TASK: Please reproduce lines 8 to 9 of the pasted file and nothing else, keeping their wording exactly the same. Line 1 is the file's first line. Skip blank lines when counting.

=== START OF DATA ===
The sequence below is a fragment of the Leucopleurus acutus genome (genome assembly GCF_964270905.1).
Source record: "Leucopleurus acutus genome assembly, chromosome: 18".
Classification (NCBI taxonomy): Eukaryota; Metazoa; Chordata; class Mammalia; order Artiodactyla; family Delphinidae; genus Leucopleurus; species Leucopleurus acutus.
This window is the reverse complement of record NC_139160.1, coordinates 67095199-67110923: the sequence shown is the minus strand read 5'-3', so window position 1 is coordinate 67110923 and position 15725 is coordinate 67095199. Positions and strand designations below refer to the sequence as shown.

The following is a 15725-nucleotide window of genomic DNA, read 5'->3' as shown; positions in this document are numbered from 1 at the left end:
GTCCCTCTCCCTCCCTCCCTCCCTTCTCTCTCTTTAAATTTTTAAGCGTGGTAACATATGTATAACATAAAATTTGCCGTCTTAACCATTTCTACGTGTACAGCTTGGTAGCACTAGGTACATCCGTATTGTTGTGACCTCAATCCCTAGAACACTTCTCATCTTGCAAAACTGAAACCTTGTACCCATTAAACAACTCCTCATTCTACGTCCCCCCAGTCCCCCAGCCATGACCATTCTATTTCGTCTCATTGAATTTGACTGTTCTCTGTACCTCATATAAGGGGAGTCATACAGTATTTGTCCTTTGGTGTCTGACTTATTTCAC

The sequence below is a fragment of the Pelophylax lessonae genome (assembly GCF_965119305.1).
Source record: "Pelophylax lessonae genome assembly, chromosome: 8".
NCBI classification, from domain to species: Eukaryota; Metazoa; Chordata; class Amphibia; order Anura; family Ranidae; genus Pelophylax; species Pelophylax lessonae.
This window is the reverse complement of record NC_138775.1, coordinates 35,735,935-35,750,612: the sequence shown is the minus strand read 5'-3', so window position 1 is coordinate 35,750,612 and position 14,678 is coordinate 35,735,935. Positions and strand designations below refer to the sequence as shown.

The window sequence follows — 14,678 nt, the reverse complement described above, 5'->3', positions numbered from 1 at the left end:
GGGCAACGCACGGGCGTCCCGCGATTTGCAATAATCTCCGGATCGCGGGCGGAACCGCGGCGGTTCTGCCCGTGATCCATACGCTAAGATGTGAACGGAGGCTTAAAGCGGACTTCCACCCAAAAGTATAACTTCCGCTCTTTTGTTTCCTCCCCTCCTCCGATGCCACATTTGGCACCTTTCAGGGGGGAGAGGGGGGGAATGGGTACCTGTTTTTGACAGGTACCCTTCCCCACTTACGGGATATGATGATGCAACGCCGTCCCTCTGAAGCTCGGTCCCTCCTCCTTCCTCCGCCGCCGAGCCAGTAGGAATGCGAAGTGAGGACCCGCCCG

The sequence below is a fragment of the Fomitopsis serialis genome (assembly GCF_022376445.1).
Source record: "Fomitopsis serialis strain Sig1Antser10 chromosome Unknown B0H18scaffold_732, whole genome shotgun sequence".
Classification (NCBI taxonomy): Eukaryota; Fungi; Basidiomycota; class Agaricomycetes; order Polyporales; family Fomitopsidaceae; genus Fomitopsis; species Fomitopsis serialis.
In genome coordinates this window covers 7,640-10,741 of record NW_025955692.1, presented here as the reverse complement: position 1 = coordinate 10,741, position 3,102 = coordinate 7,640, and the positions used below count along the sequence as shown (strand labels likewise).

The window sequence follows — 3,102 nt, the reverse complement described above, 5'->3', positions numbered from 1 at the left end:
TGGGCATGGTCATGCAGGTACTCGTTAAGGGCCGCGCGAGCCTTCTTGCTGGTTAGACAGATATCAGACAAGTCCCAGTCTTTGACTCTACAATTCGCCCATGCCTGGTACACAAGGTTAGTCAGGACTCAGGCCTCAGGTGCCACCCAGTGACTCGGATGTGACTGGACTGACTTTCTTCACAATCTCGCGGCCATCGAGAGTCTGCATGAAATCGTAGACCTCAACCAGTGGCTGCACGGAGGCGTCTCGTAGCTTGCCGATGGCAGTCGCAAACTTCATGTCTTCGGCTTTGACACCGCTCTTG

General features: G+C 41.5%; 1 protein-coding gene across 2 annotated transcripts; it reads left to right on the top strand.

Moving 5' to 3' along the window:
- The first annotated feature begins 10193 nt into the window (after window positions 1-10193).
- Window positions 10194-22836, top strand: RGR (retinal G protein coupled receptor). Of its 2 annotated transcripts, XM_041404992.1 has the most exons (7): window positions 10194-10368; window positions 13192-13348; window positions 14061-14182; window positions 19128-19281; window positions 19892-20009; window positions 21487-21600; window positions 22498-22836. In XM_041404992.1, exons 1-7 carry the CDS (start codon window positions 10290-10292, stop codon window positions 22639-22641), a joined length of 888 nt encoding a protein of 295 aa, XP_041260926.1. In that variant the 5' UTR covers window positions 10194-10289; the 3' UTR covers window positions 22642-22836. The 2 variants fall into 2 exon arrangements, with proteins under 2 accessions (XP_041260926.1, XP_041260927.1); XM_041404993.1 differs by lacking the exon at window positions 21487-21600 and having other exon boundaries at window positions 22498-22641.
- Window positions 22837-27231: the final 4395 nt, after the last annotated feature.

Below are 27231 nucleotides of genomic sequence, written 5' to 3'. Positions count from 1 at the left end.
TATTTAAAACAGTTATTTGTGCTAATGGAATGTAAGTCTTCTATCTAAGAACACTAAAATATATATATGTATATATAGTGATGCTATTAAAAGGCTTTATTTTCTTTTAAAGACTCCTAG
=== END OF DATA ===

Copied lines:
Source record: "Pelophylax lessonae genome assembly, chromosome: 8".
NCBI classification, from domain to species: Eukaryota; Metazoa; Chordata; class Amphibia; order Anura; family Ranidae; genus Pelophylax; species Pelophylax lessonae.